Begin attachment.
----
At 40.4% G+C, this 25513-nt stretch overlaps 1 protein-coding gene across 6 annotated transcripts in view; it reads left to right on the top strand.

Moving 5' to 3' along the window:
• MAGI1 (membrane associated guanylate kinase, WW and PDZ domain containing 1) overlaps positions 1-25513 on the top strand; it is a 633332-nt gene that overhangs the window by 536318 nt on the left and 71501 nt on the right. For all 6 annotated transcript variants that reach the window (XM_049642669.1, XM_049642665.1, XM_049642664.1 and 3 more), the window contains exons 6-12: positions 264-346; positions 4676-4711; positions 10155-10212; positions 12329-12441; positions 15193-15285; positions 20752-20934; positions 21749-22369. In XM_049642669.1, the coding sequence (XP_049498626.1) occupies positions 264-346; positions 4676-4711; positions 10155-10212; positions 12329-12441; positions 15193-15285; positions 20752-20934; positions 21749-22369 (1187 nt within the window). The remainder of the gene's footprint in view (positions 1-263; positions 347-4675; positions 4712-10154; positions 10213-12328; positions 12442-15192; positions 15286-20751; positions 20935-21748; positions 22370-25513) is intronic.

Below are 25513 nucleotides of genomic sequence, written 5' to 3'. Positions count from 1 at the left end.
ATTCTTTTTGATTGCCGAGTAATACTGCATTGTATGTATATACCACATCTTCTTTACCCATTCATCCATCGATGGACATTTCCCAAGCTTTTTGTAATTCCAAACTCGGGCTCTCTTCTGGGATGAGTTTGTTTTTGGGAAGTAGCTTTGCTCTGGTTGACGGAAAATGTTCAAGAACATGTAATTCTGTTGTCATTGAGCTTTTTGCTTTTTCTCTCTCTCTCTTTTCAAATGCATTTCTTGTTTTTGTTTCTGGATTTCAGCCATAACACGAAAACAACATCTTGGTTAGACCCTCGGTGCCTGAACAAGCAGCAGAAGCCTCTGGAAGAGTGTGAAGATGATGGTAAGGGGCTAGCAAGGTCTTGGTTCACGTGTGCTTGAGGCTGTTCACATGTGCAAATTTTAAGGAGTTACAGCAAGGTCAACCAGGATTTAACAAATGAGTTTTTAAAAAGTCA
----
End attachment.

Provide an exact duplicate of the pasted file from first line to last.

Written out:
At 40.4% G+C, this 25513-nt stretch overlaps 1 protein-coding gene across 6 annotated transcripts in view; it reads left to right on the top strand.

Moving 5' to 3' along the window:
• MAGI1 (membrane associated guanylate kinase, WW and PDZ domain containing 1) overlaps positions 1-25513 on the top strand; it is a 633332-nt gene that overhangs the window by 536318 nt on the left and 71501 nt on the right. For all 6 annotated transcript variants that reach the window (XM_049642669.1, XM_049642665.1, XM_049642664.1 and 3 more), the window contains exons 6-12: positions 264-346; positions 4676-4711; positions 10155-10212; positions 12329-12441; positions 15193-15285; positions 20752-20934; positions 21749-22369. In XM_049642669.1, the coding sequence (XP_049498626.1) occupies positions 264-346; positions 4676-4711; positions 10155-10212; positions 12329-12441; positions 15193-15285; positions 20752-20934; positions 21749-22369 (1187 nt within the window). The remainder of the gene's footprint in view (positions 1-263; positions 347-4675; positions 4712-10154; positions 10213-12328; positions 12442-15192; positions 15286-20751; positions 20935-21748; positions 22370-25513) is intronic.

Below are 25513 nucleotides of genomic sequence, written 5' to 3'. Positions count from 1 at the left end.
ATTCTTTTTGATTGCCGAGTAATACTGCATTGTATGTATATACCACATCTTCTTTACCCATTCATCCATCGATGGACATTTCCCAAGCTTTTTGTAATTCCAAACTCGGGCTCTCTTCTGGGATGAGTTTGTTTTTGGGAAGTAGCTTTGCTCTGGTTGACGGAAAATGTTCAAGAACATGTAATTCTGTTGTCATTGAGCTTTTTGCTTTTTCTCTCTCTCTCTTTTCAAATGCATTTCTTGTTTTTGTTTCTGGATTTCAGCCATAACACGAAAACAACATCTTGGTTAGACCCTCGGTGCCTGAACAAGCAGCAGAAGCCTCTGGAAGAGTGTGAAGATGATGGTAAGGGGCTAGCAAGGTCTTGGTTCACGTGTGCTTGAGGCTGTTCACATGTGCAAATTTTAAGGAGTTACAGCAAGGTCAACCAGGATTTAACAAATGAGTTTTTAAAAAGTCA